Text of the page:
Here I will briefly summarize Boa’s twelve facets of spirituality which provide the basis for the chapter organization. Relational Spirituality: Because God is a relational Three-in-One Being, we are created in His image for fellowship and intimacy with God and with each other. Loving Him completely involves our whole being – intellect, emotion and will (page 31). It springs from God’s unconditional initiative to love us first. As we know Him more clearly and love Him more dearly, we are empowered to follow Him more nearly. When our need for significance and security is rooted in Christ, we have a healthy sense of identity as defined by Him, rather than the world’s expectations. As a result, we become liberated to serve others compassionately without demanding favors in return. Paradigm Spirituality: The temporal paradigm seeks satisfaction in earthly pleasure, recognition, wealth and power but ends up with emptiness. On the other hand, an eternal paradigm finds true fulfillment in knowing God, humility and servanthood. Boa puts it succinctly, “Your presuppositions will shape your perspective, your perspective will shape your priorities, and your priorities will shape your practice” (page 71). Disciplined Spirituality: There are two opposite dangers in downplaying either God’s role or our role in spiritual growth. We need to depend on the power of the Spirit as well as discipline ourselves to cultivate godly habits (1 Timothy 4:7). Time-tested spiritual disciplines like solitude, lectio divina, journaling, fasting and so on are not ends in themselves, but means of grace that bring us under the Lordship of Christ. Although it may sound like legalism to modern believers, the classical disciplines actually release us into greater freedom and proficiency to live for God.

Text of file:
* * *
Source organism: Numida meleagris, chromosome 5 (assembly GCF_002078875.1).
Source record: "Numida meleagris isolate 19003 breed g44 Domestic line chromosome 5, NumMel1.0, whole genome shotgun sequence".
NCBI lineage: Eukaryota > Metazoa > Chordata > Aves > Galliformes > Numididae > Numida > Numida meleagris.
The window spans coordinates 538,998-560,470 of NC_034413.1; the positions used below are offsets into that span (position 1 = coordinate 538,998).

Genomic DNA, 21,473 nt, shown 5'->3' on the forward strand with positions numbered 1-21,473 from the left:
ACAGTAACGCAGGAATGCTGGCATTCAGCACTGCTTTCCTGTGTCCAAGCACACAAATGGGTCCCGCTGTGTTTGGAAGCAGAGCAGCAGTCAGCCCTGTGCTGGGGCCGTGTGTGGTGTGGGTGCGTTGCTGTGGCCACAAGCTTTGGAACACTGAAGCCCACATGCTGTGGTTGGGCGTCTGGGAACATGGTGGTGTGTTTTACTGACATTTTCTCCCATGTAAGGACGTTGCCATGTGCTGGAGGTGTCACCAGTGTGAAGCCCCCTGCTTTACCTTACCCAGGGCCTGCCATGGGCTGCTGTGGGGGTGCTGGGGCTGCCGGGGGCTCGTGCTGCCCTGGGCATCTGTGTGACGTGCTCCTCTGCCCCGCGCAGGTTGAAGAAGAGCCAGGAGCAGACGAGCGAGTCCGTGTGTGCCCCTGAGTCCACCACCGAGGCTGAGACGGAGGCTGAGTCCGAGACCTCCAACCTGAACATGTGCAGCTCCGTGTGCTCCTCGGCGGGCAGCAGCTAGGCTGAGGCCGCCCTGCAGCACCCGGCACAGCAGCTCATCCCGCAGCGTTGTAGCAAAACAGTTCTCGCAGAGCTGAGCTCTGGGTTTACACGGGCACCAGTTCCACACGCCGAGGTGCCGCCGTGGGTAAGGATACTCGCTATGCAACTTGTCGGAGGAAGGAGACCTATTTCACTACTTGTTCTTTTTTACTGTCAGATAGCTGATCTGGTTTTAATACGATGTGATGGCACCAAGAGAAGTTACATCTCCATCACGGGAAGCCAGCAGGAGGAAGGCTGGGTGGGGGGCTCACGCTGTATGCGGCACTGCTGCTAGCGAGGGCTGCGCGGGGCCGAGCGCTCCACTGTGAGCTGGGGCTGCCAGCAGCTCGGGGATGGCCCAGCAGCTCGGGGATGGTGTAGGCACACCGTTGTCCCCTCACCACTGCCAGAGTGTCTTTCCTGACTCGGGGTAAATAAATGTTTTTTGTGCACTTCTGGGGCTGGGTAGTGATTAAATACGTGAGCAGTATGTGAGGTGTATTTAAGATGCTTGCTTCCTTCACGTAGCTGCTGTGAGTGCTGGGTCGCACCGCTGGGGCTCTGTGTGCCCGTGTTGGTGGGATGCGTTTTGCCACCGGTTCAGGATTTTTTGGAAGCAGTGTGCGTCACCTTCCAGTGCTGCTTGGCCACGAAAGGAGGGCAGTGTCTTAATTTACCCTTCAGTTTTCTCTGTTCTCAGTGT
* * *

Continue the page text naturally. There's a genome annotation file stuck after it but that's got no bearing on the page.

Exchanged Life Spirituality: This approach stresses the need to reckon ourselves to be identified with Christ in His crucifixion, death and resurrection. We cannot live the Christian life by our own strength, but only through Christ’s life that flows in and through us. Regardless of our feelings, we need to acknowledge our new identity in Christ as a new creation. We abide in Him by grace and through faith so that we would bear much fruit. Motivated Spirituality: Boa discusses a set of biblical incentives that motivate our actions and choices such as fear, love, gratitude and rewards. The goal is so that our motives would be shaped by what Scripture declares are important rather than what the world offers. Only God could satisfy our deepest longing for meaning, security and purpose to our existence. Devotional Spirituality: The quality of a soul is measured by what or who it loves. Boa focuses on the beautiful attributes of God through exposition of Psalm 139, 145 and 117. We are called to cultivate intimacy with God through the contemplative prayer, meditation and sacred readings. As we develop an appreciation for God as our highest good, we gradually conform to that which we love most. Holistic Spirituality: There is a modern tendency to compartmentalize our faith from other aspects of life like work, family and finances. This false dichotomy can be overcome with a biblical understanding that all of life is under the lordship of Christ. We can live an integrated life by practicing the presence of God even in the midst of ordinary activities and use them as means to serve and glorify Him.